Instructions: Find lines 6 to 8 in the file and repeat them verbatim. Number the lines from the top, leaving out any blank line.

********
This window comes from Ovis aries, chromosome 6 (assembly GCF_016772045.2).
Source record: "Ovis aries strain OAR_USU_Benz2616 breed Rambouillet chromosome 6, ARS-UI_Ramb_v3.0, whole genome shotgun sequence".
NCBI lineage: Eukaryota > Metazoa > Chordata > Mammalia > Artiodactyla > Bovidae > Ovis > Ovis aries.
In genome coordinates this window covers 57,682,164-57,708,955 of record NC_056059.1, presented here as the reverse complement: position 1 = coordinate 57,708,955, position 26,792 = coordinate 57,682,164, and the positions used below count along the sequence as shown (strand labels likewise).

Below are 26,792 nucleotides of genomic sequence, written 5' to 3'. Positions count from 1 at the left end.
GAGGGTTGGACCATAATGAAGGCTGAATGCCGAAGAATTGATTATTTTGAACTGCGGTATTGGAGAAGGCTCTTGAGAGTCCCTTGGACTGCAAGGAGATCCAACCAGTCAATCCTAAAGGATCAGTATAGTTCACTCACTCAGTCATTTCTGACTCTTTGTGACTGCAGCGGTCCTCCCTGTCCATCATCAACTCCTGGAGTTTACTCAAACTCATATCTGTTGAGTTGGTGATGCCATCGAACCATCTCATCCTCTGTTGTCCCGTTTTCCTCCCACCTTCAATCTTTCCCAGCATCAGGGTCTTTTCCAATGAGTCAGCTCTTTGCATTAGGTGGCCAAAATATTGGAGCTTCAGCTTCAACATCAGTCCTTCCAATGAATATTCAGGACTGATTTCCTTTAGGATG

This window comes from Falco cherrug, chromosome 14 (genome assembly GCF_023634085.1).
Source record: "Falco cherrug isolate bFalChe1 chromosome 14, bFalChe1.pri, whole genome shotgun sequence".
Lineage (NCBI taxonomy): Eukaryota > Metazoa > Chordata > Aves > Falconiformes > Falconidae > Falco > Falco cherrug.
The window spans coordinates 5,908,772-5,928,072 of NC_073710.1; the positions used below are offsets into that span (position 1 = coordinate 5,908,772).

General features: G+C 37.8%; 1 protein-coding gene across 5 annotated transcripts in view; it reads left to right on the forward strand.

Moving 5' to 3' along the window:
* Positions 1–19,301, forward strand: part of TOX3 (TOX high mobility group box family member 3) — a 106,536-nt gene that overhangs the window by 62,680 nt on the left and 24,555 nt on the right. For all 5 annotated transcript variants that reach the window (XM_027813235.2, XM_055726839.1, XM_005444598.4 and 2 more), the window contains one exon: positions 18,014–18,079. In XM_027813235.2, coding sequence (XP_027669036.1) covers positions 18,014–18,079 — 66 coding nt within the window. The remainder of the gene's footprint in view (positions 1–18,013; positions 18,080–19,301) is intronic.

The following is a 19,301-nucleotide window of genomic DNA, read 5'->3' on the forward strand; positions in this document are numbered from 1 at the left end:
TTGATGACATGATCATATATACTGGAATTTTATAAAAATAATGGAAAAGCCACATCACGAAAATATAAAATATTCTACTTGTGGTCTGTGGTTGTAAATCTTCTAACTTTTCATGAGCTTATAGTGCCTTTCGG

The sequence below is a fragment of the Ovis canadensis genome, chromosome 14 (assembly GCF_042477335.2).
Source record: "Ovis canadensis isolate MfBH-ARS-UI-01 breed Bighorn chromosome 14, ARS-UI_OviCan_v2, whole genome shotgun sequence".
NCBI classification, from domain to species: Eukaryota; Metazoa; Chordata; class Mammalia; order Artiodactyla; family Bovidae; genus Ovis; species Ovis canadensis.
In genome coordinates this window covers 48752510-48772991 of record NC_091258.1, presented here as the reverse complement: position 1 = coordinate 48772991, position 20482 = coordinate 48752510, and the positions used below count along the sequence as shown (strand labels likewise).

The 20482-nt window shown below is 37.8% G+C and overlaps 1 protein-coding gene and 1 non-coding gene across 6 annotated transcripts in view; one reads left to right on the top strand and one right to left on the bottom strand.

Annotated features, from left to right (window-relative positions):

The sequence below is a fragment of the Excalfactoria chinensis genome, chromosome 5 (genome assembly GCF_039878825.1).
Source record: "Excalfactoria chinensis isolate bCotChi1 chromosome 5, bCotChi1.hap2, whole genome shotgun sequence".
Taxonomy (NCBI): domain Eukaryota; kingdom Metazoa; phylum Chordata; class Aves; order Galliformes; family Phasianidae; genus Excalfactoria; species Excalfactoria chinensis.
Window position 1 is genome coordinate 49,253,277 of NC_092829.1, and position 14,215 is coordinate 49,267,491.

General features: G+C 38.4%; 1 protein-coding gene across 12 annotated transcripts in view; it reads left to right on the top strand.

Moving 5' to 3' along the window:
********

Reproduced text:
GAGGGTTGGACCATAATGAAGGCTGAATGCCGAAGAATTGATTATTTTGAACTGCGGTATTGGAGAAGGCTCTTGAGAGTCCCTTGGACTGCAAGGAGATCCAACCAGTCAATCCTAAAGGATCAGTATAGTTCACTCACTCAGTCATTTCTGACTCTTTGTGACTGCAGCGGTCCTCCCTGTCCATCATCAACTCCTGGAGTTTACTCAAACTCATATCTGTTGAGTTGGTGATGCCATCGAACCATCTCATCCTCTGTTGTCCCGTTTTCCTCCCACCTTCAATCTTTCCCAGCATCAGGGTCTTTTCCAATGAGTCAGCTCTTTGCATTAGGTGGCCAAAATATTGGAGCTTCAGCTTCAACATCAGTCCTTCCAATGAATATTCAGGACTGATTTCCTTTAGGATG

This window comes from Falco cherrug, chromosome 14 (genome assembly GCF_023634085.1).
Source record: "Falco cherrug isolate bFalChe1 chromosome 14, bFalChe1.pri, whole genome shotgun sequence".